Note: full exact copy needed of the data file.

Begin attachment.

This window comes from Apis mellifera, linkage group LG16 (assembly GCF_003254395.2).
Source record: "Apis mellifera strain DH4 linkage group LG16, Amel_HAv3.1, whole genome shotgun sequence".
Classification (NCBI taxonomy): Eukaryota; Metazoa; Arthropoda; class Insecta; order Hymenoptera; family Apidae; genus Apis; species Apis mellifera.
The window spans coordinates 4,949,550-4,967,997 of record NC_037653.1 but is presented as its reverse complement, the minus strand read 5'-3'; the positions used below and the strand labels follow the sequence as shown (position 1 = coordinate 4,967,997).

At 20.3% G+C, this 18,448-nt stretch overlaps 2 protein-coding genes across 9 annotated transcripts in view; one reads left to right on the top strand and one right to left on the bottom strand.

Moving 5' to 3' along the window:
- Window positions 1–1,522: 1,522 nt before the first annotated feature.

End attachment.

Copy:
This window comes from Apis mellifera, linkage group LG16 (assembly GCF_003254395.2).
Source record: "Apis mellifera strain DH4 linkage group LG16, Amel_HAv3.1, whole genome shotgun sequence".
Classification (NCBI taxonomy): Eukaryota; Metazoa; Arthropoda; class Insecta; order Hymenoptera; family Apidae; genus Apis; species Apis mellifera.
The window spans coordinates 4,949,550-4,967,997 of record NC_037653.1 but is presented as its reverse complement, the minus strand read 5'-3'; the positions used below and the strand labels follow the sequence as shown (position 1 = coordinate 4,967,997).

At 20.3% G+C, this 18,448-nt stretch overlaps 2 protein-coding genes across 9 annotated transcripts in view; one reads left to right on the top strand and one right to left on the bottom strand.

Moving 5' to 3' along the window:
- Window positions 1–1,522: 1,522 nt before the first annotated feature.